Want to work with more real estate investors? The first step toward taking on more real estate investors as clients is learning how to help them get what they really want from the properties they purchase – profit.
While nice properties with homey features are great to live in, they often aren’t profitable as rentals.
That’s why showing real estate investors the same types of homes you’d share with the typical home buyer is a mistake. Below, we’ll cover what real estate investors want from rental properties so you’re able to provide value when showing them homes.
Real Estate Property Classes – Finding the Sweet Spot
In a recent Real Estate Rockstars podcast with investor Lane Kawaoka, there was a discussion on the different types of property classes: Class A, B, C, and D.
As you might expect, Class A properties are high-end properties – nice homes in nice locations. Class D properties, on the other hand, are the homes you wouldn’t want to visit without a bullet-proof vest and a helmet.
The problem with trying to rent out either of these two property classes is low-to-no profitability. Class A properties are simply too expensive relative to the amount of monthly rent they typically generate. Potential problems, like vacancy and theft, eat away at the profitability of Class D rental properties.
The sweet spot for rental profitability lies somewhere between Class A and Class D. Both Class B and Class C properties can be profitable as rentals, so focus on those when sending your investor clients properties to consider.
Rental Property Features That Appeal to Real Estate Investors
Obviously, property class is just one of the many factors that can affect a rental’s profitability. If you really want to impress real estate investors, take a deeper look at potential rentals before sending them along for consideration.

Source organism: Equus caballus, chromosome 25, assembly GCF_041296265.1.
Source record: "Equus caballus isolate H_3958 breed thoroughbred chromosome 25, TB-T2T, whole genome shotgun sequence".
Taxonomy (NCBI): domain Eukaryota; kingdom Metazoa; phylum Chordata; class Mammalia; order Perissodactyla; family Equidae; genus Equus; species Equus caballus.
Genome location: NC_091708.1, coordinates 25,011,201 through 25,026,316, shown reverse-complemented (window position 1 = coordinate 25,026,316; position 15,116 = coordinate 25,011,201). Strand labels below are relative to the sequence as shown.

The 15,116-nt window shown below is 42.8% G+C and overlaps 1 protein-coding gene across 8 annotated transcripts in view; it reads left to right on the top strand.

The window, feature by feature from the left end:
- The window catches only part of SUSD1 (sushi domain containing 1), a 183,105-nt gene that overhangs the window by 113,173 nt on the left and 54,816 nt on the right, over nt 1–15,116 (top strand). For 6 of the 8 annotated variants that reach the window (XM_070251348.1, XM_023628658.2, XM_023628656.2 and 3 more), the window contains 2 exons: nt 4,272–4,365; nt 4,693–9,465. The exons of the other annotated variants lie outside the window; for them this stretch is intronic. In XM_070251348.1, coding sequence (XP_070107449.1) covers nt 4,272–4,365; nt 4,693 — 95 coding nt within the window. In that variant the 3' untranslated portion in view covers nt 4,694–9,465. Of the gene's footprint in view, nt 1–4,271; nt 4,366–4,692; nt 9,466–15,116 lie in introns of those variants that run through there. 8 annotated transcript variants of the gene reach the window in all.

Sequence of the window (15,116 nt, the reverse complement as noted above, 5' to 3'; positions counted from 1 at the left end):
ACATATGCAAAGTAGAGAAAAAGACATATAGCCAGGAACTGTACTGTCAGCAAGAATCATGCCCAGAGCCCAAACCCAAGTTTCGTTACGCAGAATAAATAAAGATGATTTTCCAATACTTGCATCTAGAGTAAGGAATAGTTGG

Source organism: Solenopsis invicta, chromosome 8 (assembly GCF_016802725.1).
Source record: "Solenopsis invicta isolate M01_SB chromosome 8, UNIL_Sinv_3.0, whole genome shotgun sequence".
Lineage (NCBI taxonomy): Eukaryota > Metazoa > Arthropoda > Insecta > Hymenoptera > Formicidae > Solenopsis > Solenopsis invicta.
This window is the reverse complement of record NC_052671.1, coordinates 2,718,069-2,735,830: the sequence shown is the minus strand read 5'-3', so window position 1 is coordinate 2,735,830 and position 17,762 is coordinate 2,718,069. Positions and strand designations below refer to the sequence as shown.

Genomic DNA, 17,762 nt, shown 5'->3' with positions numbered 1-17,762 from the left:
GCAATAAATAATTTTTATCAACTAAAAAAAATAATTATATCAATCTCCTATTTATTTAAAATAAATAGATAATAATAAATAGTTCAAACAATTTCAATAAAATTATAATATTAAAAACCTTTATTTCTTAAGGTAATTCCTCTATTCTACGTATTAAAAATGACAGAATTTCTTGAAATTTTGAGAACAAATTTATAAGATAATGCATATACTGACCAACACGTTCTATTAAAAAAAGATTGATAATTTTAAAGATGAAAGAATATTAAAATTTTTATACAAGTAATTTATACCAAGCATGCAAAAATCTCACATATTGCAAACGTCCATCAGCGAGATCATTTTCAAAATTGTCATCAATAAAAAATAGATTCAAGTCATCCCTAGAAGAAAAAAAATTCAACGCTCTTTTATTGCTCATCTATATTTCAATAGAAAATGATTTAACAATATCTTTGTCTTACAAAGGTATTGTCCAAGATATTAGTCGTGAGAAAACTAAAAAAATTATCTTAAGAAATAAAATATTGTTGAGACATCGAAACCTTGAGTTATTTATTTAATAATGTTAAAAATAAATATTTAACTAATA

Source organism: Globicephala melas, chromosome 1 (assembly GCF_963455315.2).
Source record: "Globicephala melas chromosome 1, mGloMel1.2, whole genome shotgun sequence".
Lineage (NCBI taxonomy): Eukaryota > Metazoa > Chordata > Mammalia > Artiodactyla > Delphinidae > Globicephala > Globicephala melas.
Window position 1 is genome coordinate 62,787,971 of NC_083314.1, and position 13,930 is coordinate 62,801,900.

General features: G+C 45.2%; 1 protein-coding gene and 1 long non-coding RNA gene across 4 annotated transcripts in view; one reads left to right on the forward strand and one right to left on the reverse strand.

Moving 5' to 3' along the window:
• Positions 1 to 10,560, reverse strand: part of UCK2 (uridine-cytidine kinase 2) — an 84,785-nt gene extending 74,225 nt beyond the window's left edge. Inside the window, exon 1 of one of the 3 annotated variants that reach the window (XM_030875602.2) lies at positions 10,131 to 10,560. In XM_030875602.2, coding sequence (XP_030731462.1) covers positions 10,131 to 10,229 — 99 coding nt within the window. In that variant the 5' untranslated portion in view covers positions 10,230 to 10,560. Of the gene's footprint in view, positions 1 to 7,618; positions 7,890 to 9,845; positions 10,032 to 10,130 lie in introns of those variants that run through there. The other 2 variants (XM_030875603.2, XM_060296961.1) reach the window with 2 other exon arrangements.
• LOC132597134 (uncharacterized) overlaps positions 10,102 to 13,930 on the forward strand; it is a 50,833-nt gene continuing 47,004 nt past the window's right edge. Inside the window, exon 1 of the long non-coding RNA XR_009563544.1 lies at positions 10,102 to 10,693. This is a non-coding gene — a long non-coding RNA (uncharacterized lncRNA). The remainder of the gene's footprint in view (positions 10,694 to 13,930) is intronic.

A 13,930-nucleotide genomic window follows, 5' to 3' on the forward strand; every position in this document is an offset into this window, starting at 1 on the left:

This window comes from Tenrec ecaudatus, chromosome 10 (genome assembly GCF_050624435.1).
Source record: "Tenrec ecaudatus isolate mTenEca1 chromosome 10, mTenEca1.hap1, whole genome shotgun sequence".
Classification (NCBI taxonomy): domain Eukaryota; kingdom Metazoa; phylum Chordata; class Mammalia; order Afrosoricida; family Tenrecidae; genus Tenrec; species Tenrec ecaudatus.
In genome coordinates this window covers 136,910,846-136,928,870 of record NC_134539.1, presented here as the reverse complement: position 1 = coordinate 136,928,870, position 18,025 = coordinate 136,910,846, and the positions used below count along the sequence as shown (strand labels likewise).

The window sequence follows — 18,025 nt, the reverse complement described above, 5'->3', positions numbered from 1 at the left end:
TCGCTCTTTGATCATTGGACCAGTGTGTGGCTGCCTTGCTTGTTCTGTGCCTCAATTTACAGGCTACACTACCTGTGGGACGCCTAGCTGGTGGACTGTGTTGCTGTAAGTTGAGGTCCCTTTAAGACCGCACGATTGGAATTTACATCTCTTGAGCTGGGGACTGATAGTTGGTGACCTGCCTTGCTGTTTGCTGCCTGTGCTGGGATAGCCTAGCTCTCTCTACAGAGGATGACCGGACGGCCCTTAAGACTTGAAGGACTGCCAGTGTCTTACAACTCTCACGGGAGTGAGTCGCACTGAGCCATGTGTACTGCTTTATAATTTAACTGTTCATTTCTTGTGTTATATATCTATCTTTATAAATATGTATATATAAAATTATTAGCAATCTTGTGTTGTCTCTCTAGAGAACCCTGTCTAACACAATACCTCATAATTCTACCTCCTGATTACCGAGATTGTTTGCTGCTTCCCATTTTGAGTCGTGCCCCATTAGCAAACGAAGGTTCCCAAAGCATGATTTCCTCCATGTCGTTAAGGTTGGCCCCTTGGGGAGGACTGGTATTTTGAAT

Investigating property features is a good place to start. The reason for this is that certain features are conducive to rental profitability; others, even some that are typically sought after by homeowners, can hinder it.
Here are two things you should look for in a potential rental:
Replacing flooring is expensive, which is why smart landlords avoid flooring materials that are prone to damage. Carpet, for instance, should absolutely be avoided if possible as it will likely need to be replaced whenever a tenant moves out.
Luxury vinyl tile (LVT) is a great option for rentals as it’s attractive and extremely durable. Inexpensive ceramic tile is another good option, but the installation and removal costs are higher than they are for LVT.
Fewer Breakable Items
Help your investor clients avoid additional maintenance by sending them properties that are unlikely to require lots of work. Three- and four-bathroom homes are actually less appealing to the average rental investor than homes with one or two bathrooms because the potential for plumbing problems is greater.
Homes equipped with expensive appliances are also less suitable as rental investments because the return potential just isn’t there. Not only do high-end appliances increase costs at the onset, they open investors up to higher maintenance costs down the line.
Think Profitability When Working with Real Estate Investors
When working with real estate investors, always think profitability. Investors aren’t like most home buyers, and they certainly aren’t after what the average home buyer wants.
If you truly want to provide real estate investors with value, approach the process of searching for potential properties from their perspective.
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